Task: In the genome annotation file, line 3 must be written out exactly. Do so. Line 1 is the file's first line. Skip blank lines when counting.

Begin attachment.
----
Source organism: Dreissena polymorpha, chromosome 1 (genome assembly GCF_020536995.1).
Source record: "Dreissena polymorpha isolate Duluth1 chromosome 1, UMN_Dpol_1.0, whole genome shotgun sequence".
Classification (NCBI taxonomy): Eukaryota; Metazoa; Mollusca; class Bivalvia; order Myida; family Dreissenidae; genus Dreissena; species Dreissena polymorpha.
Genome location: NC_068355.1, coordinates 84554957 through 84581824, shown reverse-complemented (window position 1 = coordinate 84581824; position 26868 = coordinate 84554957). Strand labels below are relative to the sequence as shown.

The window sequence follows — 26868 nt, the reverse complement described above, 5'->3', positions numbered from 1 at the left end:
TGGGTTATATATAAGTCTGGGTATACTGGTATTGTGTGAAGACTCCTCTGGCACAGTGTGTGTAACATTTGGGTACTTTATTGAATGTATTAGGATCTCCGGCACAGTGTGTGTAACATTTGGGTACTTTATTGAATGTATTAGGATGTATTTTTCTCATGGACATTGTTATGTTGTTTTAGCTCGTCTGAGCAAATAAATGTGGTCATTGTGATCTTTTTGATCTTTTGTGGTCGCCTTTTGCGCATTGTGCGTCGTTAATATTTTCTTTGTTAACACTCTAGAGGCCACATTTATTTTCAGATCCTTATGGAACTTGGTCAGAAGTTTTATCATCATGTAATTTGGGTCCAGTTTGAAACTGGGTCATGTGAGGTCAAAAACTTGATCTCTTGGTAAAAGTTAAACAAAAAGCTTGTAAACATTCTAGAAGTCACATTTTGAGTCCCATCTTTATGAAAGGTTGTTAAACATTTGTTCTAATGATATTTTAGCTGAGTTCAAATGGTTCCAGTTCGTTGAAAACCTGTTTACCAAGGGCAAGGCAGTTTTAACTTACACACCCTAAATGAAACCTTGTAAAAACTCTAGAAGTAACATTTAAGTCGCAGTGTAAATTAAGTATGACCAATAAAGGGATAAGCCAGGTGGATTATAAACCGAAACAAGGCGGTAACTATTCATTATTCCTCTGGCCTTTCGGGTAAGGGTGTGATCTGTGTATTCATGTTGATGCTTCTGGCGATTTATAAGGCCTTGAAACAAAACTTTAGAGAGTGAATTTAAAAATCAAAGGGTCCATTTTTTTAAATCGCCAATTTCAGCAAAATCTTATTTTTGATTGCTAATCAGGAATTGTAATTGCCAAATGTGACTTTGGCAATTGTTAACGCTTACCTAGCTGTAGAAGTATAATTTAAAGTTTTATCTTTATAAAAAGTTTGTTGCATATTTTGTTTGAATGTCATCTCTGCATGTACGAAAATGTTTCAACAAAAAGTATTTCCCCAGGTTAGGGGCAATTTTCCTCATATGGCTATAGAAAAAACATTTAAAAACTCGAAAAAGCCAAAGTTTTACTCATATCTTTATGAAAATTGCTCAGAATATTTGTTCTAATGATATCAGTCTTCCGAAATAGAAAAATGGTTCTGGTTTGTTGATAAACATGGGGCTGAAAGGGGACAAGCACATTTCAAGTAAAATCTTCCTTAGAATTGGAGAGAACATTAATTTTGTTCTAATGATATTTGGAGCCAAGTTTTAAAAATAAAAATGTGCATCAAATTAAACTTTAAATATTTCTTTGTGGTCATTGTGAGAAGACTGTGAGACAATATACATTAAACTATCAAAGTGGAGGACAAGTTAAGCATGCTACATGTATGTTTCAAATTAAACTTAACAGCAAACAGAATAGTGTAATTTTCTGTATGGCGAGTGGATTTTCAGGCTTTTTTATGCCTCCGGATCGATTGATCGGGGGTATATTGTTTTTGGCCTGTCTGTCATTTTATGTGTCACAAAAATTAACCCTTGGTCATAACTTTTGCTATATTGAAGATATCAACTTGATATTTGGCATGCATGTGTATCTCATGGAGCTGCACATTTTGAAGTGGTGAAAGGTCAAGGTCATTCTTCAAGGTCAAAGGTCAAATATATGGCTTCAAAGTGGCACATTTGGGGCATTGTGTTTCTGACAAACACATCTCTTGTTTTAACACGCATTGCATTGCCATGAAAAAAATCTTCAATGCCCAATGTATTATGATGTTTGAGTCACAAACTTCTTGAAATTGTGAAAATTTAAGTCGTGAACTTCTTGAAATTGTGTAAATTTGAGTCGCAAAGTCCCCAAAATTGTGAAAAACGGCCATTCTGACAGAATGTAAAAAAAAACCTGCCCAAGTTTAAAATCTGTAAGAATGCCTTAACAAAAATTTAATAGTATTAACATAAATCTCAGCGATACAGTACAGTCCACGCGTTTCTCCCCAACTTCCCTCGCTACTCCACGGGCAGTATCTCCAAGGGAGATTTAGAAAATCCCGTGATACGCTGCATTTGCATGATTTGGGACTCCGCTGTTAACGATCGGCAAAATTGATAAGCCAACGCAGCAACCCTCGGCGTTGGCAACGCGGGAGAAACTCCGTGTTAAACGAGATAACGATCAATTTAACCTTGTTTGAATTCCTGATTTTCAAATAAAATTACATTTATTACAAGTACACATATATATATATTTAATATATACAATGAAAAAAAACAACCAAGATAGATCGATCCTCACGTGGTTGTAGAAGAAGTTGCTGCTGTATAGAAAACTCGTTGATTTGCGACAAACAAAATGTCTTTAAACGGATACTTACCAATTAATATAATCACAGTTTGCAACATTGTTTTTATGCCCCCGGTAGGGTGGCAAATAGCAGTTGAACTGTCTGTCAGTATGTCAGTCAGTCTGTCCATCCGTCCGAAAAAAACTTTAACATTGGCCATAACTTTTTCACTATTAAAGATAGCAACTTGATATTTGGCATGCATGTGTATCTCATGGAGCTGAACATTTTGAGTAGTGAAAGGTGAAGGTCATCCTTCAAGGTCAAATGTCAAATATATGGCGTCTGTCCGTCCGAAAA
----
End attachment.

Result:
Classification (NCBI taxonomy): Eukaryota; Metazoa; Mollusca; class Bivalvia; order Myida; family Dreissenidae; genus Dreissena; species Dreissena polymorpha.